A response to an inquiry about the safety of radio frequency radiation with non thermal or long term exposure, Janet Newton  received this letter from the EPA  in 2002  which states,  “The FCC’s current [radio frequency/microwave] exposure guidelines, as well as those of the Institute of Electrical and Electronics Engineers (IEEE) and the International Commission on Non-ionizing Radiation Protection, are thermally based, and do not apply to chronic, non-thermal exposure situations…. The generalization by many that the guidelines protect human beings from harm by any or all mechanisms is not justified….  There are reports that suggest that potentially adverse health effects, such as cancer, may occur….  Federal health and safety agencies have not yet developed policies concerning possible risk from long-term, non-thermal exposures.”

The letter further states

“Federal health and safety agencies have not yet developed policies concerning possible risk from long-term, nonthermal exposures. When developing exposure standards for other physical agents such as toxic substances, health risk uncertainties, with emphasis given to sensitive populations, are often considered. Incorporating information on exposure scenarios involving repeated short duration/nonthermal exposures that may continue over very long periods of time (years), with an exposed population that includes children, the elderly, and people with various debilitating physical and medical conditions, could be beneficial in delineating appropriate protective exposure guidelines.”  The EPA had been working on setting guidelines for long term and non-thermal exposures prior to Telecommunications Act of 1996. EPA 1995 Letter to FCC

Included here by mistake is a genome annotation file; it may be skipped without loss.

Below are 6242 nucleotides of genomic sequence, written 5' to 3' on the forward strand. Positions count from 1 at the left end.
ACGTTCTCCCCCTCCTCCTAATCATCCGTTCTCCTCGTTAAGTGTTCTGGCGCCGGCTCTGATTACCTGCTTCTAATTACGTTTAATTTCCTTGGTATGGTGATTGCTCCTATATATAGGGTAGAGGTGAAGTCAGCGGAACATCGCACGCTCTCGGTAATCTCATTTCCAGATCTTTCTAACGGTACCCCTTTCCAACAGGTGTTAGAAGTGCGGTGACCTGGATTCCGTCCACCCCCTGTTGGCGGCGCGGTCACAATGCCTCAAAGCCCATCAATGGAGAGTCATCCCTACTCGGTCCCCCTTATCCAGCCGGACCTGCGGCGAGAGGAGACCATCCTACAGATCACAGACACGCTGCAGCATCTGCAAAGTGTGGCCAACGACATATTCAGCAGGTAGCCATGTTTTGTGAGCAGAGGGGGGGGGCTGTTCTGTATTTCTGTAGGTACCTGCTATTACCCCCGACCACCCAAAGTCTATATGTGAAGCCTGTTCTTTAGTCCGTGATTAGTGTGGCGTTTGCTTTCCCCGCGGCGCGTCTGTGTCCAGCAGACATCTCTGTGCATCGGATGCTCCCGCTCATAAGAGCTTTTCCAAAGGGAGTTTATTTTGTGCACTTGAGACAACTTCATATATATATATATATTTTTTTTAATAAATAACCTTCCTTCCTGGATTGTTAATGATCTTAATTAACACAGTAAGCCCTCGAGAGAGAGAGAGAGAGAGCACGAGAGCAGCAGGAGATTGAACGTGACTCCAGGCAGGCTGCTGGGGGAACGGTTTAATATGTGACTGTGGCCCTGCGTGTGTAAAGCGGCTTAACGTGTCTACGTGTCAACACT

Common Cause

Common Cause has listed some of the provisions in the Telecommunications Act which have led to higher rates, consolidation and loss of competition.

  • Lifted the limit on local TV stations and radio stations any one corporation could own from 12 TV stations and 40 radio stations. These changes allowed huge media mergers and greatly increased media concentration, e.g. the creation of radio goliaths such as Clear Channel, with more than 1,200 stations and Sinclair Broadcasting Corporation with 233 local television  stations, reaching 40% of households. Digital Robber Barons? New York Times 2002
  • Increased audience reach from a previous maximum of 25% of U.S. households
  • Deregulated cable rates, allowing rates to skyrocket
  • Permitted the Federal Communications Commission to ease rules on cable-broadcast cross-ownership. Ninety percent of the top 50 cable stations are owned by the same parent companies that own the broadcast networks, underscoring on that cable is any real source of competition.
  • The act also gave away the first TV digital broadcast stations for free. This was worth billions of dollars.
  • The Act extended the term of a broadcast license from five to eight years.
  • The Act authorized the FCC E rate program to expand broadband in schools and libraries.
  • Section 202( h) , buried in the text states “the Commission shall repeal or modify any regulation it determines to be no longer in the public interest.”